McAllister to replace retiring Conner as Boeing Commercial Airplanes chief
Kevin McAllister will replace Ray Conner as president and CEO of Boeing Commercial Airplanes, the division that includes Boeing Co.’s 787 Dreamliner plant and other operations in North Charleston, the aerospace giant said Monday.
The appointment by Dennis Muilenburg, Boeing’s president and CEO, is effective immediately. Connor, who at 61 is preparing to retire, will stay on through the end of 2017 as a company vice chairman. McAllister, 53, previously was president and CEO of GE Aviation Services.
Muilenburg also appointed veteran Boeing executive Stanley Deal as president and CEO of Boeing Global Services, a new business unit that will be formed from the customer service groups within Boeing’s existing commercial airplanes and defense, space and security business units.
“With Ray Conner’s retirement timeline in sight and an expanding global services market to pursue, these moves will further strengthen and grow Boeing and better serve our customers, employees, shareholders and other partners in the years ahead,” Muilenburg said in a statement.
Conner, in a memo to employees, called his nearly four decades with Boeing “a great privilege” and “an incredible personal journey.”
“Over the next several months, I will be working closely with Kevin to seamlessly transition our extensive customer, supplier and outside stakeholder relationships, while ensuring a tight focus on our continuing operations and customer support commitments,” Conner said. “Dennis has also asked me to stay engaged in the ongoing product strategy work that will shape the future of our airplane family.”
Conner has been corporate vice chairman since 2013, and president and CEO of Commercial Airplanes since 2012. A 39-year company veteran who started as a mechanic on the 727 program, he has held roles that span production, program management, supply chain management, and sales and marketing.
McAllister joins Boeing after 27 years with GE Aviation. He has been credited with delivering record backlog growth for the nearly $25 billion GE business.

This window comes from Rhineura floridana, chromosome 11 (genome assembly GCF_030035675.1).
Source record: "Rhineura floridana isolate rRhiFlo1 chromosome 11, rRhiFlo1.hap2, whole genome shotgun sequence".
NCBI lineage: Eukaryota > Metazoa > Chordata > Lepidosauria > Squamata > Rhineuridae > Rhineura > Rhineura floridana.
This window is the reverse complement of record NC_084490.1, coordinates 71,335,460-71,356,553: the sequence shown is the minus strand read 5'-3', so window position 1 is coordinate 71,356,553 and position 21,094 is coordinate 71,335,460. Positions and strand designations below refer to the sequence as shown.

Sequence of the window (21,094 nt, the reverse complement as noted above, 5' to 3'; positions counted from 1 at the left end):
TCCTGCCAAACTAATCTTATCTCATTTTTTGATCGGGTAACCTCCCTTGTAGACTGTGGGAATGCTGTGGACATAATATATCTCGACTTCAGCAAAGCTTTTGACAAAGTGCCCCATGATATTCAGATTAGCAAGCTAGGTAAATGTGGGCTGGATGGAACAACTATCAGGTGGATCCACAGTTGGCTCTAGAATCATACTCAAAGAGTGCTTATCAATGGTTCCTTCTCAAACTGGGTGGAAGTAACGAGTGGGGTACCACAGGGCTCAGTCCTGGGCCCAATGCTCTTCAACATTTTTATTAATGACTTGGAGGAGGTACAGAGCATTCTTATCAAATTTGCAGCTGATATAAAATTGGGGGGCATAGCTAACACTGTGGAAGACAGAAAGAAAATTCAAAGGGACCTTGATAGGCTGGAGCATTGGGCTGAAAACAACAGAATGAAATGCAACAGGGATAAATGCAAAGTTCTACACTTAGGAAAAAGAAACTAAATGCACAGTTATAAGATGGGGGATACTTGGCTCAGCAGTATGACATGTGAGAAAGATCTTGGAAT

A materials engineer, McAllister joined GE in 1989 from aerospace supplier Howmet Corporation, where he held various engineering leadership roles in product design, manufacturing and technology development. A graduate of the University of Pittsburgh, he also is chairman of the board of ORBIS International, a nonprofit committed to affordable, accessible and sustainable eye care worldwide.
Muilenburg called McAllister “one of the industry’s best and most highly regarded senior executives,” adding he has the “results-oriented operational and business experience needed to lead this vital and growing part of our company.”
“He’s a passionate leader with decades of commercial aviation knowledge and experience,” Muilenburg said.
Deal, 52, brings three decades of broad aerospace experience to his new leadership role. Since 2014 he has served as senior vice president of Boeing’s Commercial Aviation Services business, delivering consecutive years of record performance. Previously, he was vice president and general manager of supply chain management and pperations for Boeing Commercial Airplanes.
Boeing Global Services is scheduled to begin fully operating as the company’s third major business unit by the third quarter of 2017, with a small core headquarters group based in Dallas.
Boeing is a major employer in the Charlestion region, with about 7,900 workers and contractors.